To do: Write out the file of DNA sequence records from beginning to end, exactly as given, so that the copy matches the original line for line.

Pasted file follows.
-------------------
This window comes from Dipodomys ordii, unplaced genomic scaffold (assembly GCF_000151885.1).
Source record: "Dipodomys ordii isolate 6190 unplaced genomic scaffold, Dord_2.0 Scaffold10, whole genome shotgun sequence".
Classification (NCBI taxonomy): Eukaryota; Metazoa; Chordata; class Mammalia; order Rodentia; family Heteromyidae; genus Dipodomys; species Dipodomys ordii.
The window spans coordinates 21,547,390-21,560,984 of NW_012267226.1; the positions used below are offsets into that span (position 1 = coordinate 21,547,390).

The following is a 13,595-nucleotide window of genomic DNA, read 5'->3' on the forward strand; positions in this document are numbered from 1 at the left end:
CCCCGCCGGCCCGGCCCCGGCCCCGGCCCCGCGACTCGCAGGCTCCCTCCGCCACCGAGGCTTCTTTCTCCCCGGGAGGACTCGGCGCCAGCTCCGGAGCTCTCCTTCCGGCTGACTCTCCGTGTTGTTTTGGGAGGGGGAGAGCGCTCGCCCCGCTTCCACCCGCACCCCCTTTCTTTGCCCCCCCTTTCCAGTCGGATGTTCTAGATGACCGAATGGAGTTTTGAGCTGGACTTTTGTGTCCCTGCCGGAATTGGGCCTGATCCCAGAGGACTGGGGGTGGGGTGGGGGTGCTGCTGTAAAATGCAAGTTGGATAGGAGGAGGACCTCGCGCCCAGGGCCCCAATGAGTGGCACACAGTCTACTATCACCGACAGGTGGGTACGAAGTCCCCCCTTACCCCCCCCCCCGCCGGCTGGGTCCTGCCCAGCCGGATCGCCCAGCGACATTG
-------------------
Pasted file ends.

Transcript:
This window comes from Dipodomys ordii, unplaced genomic scaffold (assembly GCF_000151885.1).
Source record: "Dipodomys ordii isolate 6190 unplaced genomic scaffold, Dord_2.0 Scaffold10, whole genome shotgun sequence".
Classification (NCBI taxonomy): Eukaryota; Metazoa; Chordata; class Mammalia; order Rodentia; family Heteromyidae; genus Dipodomys; species Dipodomys ordii.
The window spans coordinates 21,547,390-21,560,984 of NW_012267226.1; the positions used below are offsets into that span (position 1 = coordinate 21,547,390).

The following is a 13,595-nucleotide window of genomic DNA, read 5'->3' on the forward strand; positions in this document are numbered from 1 at the left end:
CCCCGCCGGCCCGGCCCCGGCCCCGGCCCCGCGACTCGCAGGCTCCCTCCGCCACCGAGGCTTCTTTCTCCCCGGGAGGACTCGGCGCCAGCTCCGGAGCTCTCCTTCCGGCTGACTCTCCGTGTTGTTTTGGGAGGGGGAGAGCGCTCGCCCCGCTTCCACCCGCACCCCCTTTCTTTGCCCCCCCTTTCCAGTCGGATGTTCTAGATGACCGAATGGAGTTTTGAGCTGGACTTTTGTGTCCCTGCCGGAATTGGGCCTGATCCCAGAGGACTGGGGGTGGGGTGGGGGTGCTGCTGTAAAATGCAAGTTGGATAGGAGGAGGACCTCGCGCCCAGGGCCCCAATGAGTGGCACACAGTCTACTATCACCGACAGGTGGGTACGAAGTCCCCCCTTACCCCCCCCCCCGCCGGCTGGGTCCTGCCCAGCCGGATCGCCCAGCGACATTG